07 Mar 2024

In this blog we look at a beautifully illustrated account of some eruptions of Mount Vesuvius and Mount Etna by the British Envoy Extraordinary to the Court of Naples, Sir William Hamilton.

by Stawell Heard, Librarian, Acquisitions and Cataloguing

Diplomat, collector, volcanologist

One of the treasures of the Caird Library is a copy of Campi Phlegraei by Sir William Hamilton (1731-1803), from the Jean Kislak Collection.

Sir William Hamilton is probably best remembered today as the husband of Emma Hamilton, but he was also a diplomat, an art collector, a collector of antiquities and a man of eclectic interests, one of which was volcanology.

His interest in volcanology developed after he was posted to Naples as the British Envoy Extraordinary. There were several eruptions of Vesuvius whilst Hamilton was resident in Naples, and he recorded the details and described events in letters to members of the Royal Society. It is these which are published in Campi Phlegraei.

In the book’s dedication to Sir John Pringle, Hamilton notes that ‘Since my return to this country, in January 1773, I have continued with assiduity my observations upon Mount Vesuvius, and the many ancient Volcanick productions in this Neighborhood.’

Portrait of Sir William Hamilton, engraved by W. T. Fry from an original drawing made at Naples by C. Grignon (RMG ID: PAF3498)
Sir William Hamilton, K.B.F.R.S. Engraved by W. T. Fry from an original drawing made at Naples by C. Grignon (PAF3498)

Hamilton also conducted tours of volcanic sites for distinguished visitors. In all, he ascended Vesuvius’s crater on in excess of 65 occasions, though he was quite aware of the dangers.

‘There is no doubt,’ he writes in the dedication, ‘but that the Neighborhood of an active Volcano, must suffer from time to time the most dire calamities, the natural attendants of earthquakes, and eruptions; Whole cities, with their inhabitants, are either buried under showers of pumice stones and ashes, or overwhelmed by rivers of liquid fire’.

Hamilton also states that he was ‘still sensible of the great difficulty of conveying a true idea of the curious country I have described, by words alone, particularly to those who have not had an opportunity of visiting this part of Italy’. He therefore commissioned the artist Peter Fabris to draw and colour locations which are described, and these provide the striking images contained in the volume.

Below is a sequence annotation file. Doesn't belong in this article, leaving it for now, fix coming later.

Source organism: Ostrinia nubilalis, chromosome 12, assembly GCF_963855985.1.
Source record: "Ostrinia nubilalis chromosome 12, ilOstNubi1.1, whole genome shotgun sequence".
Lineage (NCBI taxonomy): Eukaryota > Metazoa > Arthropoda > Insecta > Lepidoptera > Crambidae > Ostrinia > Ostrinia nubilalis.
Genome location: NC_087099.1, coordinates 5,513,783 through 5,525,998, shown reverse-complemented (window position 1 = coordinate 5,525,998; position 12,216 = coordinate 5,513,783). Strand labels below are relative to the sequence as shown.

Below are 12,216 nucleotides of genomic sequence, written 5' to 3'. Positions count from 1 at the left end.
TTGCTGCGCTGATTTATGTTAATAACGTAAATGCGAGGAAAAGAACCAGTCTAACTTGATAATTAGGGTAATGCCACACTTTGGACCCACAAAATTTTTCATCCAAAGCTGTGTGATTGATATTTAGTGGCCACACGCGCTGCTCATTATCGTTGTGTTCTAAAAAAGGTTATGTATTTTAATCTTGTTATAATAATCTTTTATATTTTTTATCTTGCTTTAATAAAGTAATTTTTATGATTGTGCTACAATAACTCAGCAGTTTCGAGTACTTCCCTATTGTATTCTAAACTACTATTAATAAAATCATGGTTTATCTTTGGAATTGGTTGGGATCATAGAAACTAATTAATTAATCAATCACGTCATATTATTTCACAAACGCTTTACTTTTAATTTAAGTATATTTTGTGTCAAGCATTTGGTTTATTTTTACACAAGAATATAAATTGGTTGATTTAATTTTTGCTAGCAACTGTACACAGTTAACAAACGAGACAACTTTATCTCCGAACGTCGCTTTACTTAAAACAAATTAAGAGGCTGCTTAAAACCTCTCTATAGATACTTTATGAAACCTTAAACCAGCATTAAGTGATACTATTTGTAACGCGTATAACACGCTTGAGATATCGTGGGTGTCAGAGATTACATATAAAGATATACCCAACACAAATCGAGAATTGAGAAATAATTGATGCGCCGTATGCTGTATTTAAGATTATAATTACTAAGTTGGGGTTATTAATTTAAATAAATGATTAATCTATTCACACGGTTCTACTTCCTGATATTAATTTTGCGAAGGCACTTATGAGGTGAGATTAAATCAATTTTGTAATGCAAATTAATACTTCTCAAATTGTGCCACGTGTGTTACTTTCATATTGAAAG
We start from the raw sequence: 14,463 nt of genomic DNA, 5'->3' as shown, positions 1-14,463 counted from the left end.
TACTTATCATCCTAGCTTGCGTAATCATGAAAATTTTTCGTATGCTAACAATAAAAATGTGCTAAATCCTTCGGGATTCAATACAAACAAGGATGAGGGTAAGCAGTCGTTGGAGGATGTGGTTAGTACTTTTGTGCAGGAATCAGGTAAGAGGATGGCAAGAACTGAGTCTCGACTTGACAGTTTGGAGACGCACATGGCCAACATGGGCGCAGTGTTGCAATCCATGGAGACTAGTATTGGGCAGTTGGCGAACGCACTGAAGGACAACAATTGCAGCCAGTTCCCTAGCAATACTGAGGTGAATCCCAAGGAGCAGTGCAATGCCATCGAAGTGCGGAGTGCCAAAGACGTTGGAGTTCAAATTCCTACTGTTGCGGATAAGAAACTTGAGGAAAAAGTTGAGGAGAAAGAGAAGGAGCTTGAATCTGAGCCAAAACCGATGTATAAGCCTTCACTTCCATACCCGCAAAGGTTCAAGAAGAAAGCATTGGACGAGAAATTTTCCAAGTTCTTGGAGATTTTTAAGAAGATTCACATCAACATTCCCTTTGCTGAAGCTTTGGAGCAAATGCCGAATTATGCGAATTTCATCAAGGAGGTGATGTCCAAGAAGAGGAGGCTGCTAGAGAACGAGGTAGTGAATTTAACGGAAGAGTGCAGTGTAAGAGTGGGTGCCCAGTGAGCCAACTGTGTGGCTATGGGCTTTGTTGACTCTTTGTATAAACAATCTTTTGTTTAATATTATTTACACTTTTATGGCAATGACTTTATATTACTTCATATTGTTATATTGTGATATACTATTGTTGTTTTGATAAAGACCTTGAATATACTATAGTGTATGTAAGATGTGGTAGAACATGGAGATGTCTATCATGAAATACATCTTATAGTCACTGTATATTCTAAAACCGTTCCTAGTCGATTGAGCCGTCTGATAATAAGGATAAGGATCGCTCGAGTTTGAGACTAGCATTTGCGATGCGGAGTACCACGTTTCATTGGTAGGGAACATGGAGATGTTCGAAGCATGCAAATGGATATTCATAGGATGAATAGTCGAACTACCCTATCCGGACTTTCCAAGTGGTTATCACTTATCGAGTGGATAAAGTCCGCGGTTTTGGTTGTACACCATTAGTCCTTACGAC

Plate XVII from Campi Phlegraei showing a bird’s eye view from the Convent of the Camaldoli. Three men survey the scene below, with one looking through a telescope..
Plate XVII: Bird’s eye view from the Convent of the Camaldoli

Eyewitness accounts

Hamilton’s words provide detailed eyewitness descriptions and reveal how close he must have got to the eruptions. His account of Vesuvius’s eruption in the spring of 1766, observed that:  

On Good Friday, the 28th of March, at 7 o’clock at night, the lava began to boil over the mouth of the Volcano, at first in one stream; and soon after, dividing itself into two, it took its course towards Portici. It was preceded by a violent explosion, which caused a partial earthquake in the neighbourhood of the mountain; and a shower of red hot stones and cinders were thrown up to a considerable height.

Hamilton states that he ‘left Naples’ and:

passed the whole night upon the mountain; and observed that, though the red hot stones were thrown up in much greater number and to a more considerable height than before the appearance of the lava, yet the report was much less considerable than some days before the eruption. The lava ran near a mile in an hour’s time, when the two branches joined in a hollow on the side of the mountain, without proceeding further. I approached the mouth of the Volcano, as near as I could with prudence; the lava had the appearance of a river of red hot and liquid metal, such as we see in the glass-houses, on which were large floating cinders, half lighted, and rolling one over another with great precipitation down the side of the mountain, forming a most beautiful and uncommon cascade. The color of the fire was much paler and more bright the first night than the subsequent nights, when it became of a deep red, probably owing to its having been more impregnated with sulphur at first than afterwards.